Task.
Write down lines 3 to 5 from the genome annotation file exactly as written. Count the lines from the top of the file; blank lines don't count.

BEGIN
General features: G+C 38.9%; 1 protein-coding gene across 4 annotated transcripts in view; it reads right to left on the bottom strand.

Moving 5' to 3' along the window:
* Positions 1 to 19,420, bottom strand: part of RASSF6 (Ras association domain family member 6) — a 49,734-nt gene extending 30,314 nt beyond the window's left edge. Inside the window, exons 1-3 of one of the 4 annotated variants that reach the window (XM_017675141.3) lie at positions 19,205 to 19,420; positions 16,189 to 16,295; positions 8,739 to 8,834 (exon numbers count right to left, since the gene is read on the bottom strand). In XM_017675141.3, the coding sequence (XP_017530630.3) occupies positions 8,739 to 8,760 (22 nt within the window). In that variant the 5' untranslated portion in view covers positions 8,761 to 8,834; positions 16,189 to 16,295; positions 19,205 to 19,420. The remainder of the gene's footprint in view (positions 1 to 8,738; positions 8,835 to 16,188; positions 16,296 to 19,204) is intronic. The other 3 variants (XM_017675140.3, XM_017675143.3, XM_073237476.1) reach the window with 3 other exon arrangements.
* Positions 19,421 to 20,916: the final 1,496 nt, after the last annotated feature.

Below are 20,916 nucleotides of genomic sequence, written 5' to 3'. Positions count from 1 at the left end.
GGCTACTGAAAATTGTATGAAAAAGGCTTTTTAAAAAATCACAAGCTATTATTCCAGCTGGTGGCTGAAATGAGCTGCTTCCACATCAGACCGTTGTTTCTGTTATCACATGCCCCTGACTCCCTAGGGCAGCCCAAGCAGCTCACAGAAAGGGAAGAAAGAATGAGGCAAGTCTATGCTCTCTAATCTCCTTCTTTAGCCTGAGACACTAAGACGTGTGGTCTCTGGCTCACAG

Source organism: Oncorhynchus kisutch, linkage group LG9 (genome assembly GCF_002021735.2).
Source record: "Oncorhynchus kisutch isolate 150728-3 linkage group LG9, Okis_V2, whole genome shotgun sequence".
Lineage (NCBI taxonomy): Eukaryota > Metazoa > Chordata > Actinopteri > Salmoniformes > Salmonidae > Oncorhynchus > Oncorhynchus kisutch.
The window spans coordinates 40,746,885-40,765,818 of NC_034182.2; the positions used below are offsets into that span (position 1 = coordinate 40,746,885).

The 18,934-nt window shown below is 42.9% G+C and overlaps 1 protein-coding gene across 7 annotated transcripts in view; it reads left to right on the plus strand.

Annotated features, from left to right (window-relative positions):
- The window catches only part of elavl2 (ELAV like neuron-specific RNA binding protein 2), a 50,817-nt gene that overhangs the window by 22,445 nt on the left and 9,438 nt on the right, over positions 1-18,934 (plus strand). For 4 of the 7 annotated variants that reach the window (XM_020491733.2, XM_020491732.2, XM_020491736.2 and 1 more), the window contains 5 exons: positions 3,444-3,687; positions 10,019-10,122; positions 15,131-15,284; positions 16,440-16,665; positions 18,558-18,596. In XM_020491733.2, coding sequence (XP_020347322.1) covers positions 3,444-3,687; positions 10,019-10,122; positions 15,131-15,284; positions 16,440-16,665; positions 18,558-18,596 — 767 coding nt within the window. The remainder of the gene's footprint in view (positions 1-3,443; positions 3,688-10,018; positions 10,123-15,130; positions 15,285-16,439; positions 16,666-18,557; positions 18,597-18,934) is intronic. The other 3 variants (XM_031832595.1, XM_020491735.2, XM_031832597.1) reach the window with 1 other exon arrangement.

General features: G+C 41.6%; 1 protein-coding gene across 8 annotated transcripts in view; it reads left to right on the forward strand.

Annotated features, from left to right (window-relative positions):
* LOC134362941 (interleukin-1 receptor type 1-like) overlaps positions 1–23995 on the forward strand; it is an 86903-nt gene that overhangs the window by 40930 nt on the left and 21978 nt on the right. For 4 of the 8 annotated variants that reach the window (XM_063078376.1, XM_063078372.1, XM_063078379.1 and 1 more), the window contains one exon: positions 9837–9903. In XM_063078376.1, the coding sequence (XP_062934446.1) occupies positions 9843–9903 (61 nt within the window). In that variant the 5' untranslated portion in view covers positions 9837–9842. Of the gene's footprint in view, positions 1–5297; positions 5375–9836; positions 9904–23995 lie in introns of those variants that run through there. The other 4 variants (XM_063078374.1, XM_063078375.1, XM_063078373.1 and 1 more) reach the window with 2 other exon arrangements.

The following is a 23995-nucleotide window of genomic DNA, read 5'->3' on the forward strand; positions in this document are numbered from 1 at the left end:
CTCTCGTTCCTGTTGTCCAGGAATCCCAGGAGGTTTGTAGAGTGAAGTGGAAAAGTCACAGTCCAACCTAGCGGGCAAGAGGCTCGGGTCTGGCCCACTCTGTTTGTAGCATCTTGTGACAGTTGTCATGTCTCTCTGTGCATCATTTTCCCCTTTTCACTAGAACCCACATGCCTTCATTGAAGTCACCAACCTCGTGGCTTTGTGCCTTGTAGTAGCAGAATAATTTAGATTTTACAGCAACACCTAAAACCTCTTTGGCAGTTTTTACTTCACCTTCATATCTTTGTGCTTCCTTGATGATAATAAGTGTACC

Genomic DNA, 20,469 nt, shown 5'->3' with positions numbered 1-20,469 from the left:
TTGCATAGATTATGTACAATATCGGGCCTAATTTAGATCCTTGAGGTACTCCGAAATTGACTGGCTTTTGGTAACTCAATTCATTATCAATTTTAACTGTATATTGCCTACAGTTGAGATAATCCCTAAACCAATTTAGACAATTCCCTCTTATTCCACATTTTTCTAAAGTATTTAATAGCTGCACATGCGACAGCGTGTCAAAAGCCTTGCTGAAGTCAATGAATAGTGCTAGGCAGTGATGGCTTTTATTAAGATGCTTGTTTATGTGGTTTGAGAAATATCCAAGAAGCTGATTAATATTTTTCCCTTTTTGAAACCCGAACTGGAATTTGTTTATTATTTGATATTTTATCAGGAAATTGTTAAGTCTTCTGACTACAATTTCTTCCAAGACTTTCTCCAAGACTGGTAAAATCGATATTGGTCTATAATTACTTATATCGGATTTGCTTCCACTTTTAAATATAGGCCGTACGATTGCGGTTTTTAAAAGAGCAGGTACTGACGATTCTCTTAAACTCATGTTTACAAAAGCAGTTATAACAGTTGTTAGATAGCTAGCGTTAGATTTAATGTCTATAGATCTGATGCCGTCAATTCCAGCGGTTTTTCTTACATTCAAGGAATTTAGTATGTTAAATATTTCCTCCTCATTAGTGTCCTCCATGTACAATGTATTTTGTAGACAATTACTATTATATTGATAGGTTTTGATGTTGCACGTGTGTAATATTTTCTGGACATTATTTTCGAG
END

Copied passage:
* Positions 1 to 19,420, bottom strand: part of RASSF6 (Ras association domain family member 6) — a 49,734-nt gene extending 30,314 nt beyond the window's left edge. Inside the window, exons 1-3 of one of the 4 annotated variants that reach the window (XM_017675141.3) lie at positions 19,205 to 19,420; positions 16,189 to 16,295; positions 8,739 to 8,834 (exon numbers count right to left, since the gene is read on the bottom strand). In XM_017675141.3, the coding sequence (XP_017530630.3) occupies positions 8,739 to 8,760 (22 nt within the window). In that variant the 5' untranslated portion in view covers positions 8,761 to 8,834; positions 16,189 to 16,295; positions 19,205 to 19,420. The remainder of the gene's footprint in view (positions 1 to 8,738; positions 8,835 to 16,188; positions 16,296 to 19,204) is intronic. The other 3 variants (XM_017675140.3, XM_017675143.3, XM_073237476.1) reach the window with 3 other exon arrangements.
* Positions 19,421 to 20,916: the final 1,496 nt, after the last annotated feature.

Below are 20,916 nucleotides of genomic sequence, written 5' to 3'. Positions count from 1 at the left end.